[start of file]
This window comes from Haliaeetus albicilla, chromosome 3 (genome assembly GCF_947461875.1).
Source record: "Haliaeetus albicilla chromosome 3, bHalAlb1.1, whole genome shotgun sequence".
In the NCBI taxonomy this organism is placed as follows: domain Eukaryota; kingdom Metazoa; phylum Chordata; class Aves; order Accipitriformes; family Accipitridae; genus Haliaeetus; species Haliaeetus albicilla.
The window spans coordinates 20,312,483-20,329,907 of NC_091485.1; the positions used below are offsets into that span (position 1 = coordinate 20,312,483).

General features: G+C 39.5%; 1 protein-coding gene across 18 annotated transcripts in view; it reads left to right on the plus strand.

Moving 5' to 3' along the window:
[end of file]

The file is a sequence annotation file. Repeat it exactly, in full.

This window comes from Haliaeetus albicilla, chromosome 3 (genome assembly GCF_947461875.1).
Source record: "Haliaeetus albicilla chromosome 3, bHalAlb1.1, whole genome shotgun sequence".
In the NCBI taxonomy this organism is placed as follows: domain Eukaryota; kingdom Metazoa; phylum Chordata; class Aves; order Accipitriformes; family Accipitridae; genus Haliaeetus; species Haliaeetus albicilla.
The window spans coordinates 20,312,483-20,329,907 of NC_091485.1; the positions used below are offsets into that span (position 1 = coordinate 20,312,483).

General features: G+C 39.5%; 1 protein-coding gene across 18 annotated transcripts in view; it reads left to right on the plus strand.

Moving 5' to 3' along the window: